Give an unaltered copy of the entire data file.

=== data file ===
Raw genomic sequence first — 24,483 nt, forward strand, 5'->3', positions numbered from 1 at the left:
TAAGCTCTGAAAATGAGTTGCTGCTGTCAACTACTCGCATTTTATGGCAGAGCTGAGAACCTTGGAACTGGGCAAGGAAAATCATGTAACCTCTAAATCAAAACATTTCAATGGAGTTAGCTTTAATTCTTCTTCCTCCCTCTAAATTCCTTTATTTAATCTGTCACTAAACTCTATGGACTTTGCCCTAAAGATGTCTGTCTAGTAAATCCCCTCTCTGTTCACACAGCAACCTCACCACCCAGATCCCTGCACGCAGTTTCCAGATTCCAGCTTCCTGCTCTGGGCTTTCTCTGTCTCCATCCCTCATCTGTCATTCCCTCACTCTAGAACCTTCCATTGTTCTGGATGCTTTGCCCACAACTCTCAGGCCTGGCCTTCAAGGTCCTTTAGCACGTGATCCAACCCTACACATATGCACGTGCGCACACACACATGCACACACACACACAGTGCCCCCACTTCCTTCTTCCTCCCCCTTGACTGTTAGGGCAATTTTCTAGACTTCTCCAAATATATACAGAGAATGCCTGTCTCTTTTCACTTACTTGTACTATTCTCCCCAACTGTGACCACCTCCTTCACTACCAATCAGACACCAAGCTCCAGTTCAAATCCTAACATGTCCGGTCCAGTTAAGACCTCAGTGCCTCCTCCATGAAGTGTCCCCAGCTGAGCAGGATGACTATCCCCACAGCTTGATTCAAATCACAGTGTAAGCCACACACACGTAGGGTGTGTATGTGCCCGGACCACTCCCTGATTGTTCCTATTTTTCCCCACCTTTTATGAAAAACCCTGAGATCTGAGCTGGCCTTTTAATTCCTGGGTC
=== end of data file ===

Raw genomic sequence first — 24,483 nt, forward strand, 5'->3', positions numbered from 1 at the left:
TAAGCTCTGAAAATGAGTTGCTGCTGTCAACTACTCGCATTTTATGGCAGAGCTGAGAACCTTGGAACTGGGCAAGGAAAATCATGTAACCTCTAAATCAAAACATTTCAATGGAGTTAGCTTTAATTCTTCTTCCTCCCTCTAAATTCCTTTATTTAATCTGTCACTAAACTCTATGGACTTTGCCCTAAAGATGTCTGTCTAGTAAATCCCCTCTCTGTTCACACAGCAACCTCACCACCCAGATCCCTGCACGCAGTTTCCAGATTCCAGCTTCCTGCTCTGGGCTTTCTCTGTCTCCATCCCTCATCTGTCATTCCCTCACTCTAGAACCTTCCATTGTTCTGGATGCTTTGCCCACAACTCTCAGGCCTGGCCTTCAAGGTCCTTTAGCACGTGATCCAACCCTACACATATGCACGTGCGCACACACACATGCACACACACACACAGTGCCCCCACTTCCTTCTTCCTCCCCCTTGACTGTTAGGGCAATTTTCTAGACTTCTCCAAATATATACAGAGAATGCCTGTCTCTTTTCACTTACTTGTACTATTCTCCCCAACTGTGACCACCTCCTTCACTACCAATCAGACACCAAGCTCCAGTTCAAATCCTAACATGTCCGGTCCAGTTAAGACCTCAGTGCCTCCTCCATGAAGTGTCCCCAGCTGAGCAGGATGACTATCCCCACAGCTTGATTCAAATCACAGTGTAAGCCACACACACGTAGGGTGTGTATGTGCCCGGACCACTCCCTGATTGTTCCTATTTTTCCCCACCTTTTATGAAAAACCCTGAGATCTGAGCTGGCCTTTTAATTCCTGGGTC